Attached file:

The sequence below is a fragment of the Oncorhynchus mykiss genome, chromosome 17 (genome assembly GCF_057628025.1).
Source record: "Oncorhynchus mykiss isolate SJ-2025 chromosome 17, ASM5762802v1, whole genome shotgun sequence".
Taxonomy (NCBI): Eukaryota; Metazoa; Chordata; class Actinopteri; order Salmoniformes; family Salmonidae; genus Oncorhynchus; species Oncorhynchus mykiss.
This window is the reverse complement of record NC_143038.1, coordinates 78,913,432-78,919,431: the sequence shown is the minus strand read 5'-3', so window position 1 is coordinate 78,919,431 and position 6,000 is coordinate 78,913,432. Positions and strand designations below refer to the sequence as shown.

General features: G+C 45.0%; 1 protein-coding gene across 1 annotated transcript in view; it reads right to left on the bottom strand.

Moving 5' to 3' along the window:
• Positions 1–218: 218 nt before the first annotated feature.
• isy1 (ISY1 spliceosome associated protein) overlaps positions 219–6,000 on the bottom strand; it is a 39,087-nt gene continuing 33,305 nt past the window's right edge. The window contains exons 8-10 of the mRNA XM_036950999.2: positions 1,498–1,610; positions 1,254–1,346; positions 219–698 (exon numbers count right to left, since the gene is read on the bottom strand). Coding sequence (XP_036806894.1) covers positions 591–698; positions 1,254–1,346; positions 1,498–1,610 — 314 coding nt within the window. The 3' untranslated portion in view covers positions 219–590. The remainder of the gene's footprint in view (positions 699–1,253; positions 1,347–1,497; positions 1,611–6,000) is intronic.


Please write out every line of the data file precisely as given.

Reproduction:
The sequence below is a fragment of the Oncorhynchus mykiss genome, chromosome 17 (genome assembly GCF_057628025.1).
Source record: "Oncorhynchus mykiss isolate SJ-2025 chromosome 17, ASM5762802v1, whole genome shotgun sequence".
Taxonomy (NCBI): Eukaryota; Metazoa; Chordata; class Actinopteri; order Salmoniformes; family Salmonidae; genus Oncorhynchus; species Oncorhynchus mykiss.
This window is the reverse complement of record NC_143038.1, coordinates 78,913,432-78,919,431: the sequence shown is the minus strand read 5'-3', so window position 1 is coordinate 78,919,431 and position 6,000 is coordinate 78,913,432. Positions and strand designations below refer to the sequence as shown.

General features: G+C 45.0%; 1 protein-coding gene across 1 annotated transcript in view; it reads right to left on the bottom strand.

Moving 5' to 3' along the window:
• Positions 1–218: 218 nt before the first annotated feature.
• isy1 (ISY1 spliceosome associated protein) overlaps positions 219–6,000 on the bottom strand; it is a 39,087-nt gene continuing 33,305 nt past the window's right edge. The window contains exons 8-10 of the mRNA XM_036950999.2: positions 1,498–1,610; positions 1,254–1,346; positions 219–698 (exon numbers count right to left, since the gene is read on the bottom strand). Coding sequence (XP_036806894.1) covers positions 591–698; positions 1,254–1,346; positions 1,498–1,610 — 314 coding nt within the window. The 3' untranslated portion in view covers positions 219–590. The remainder of the gene's footprint in view (positions 699–1,253; positions 1,347–1,497; positions 1,611–6,000) is intronic.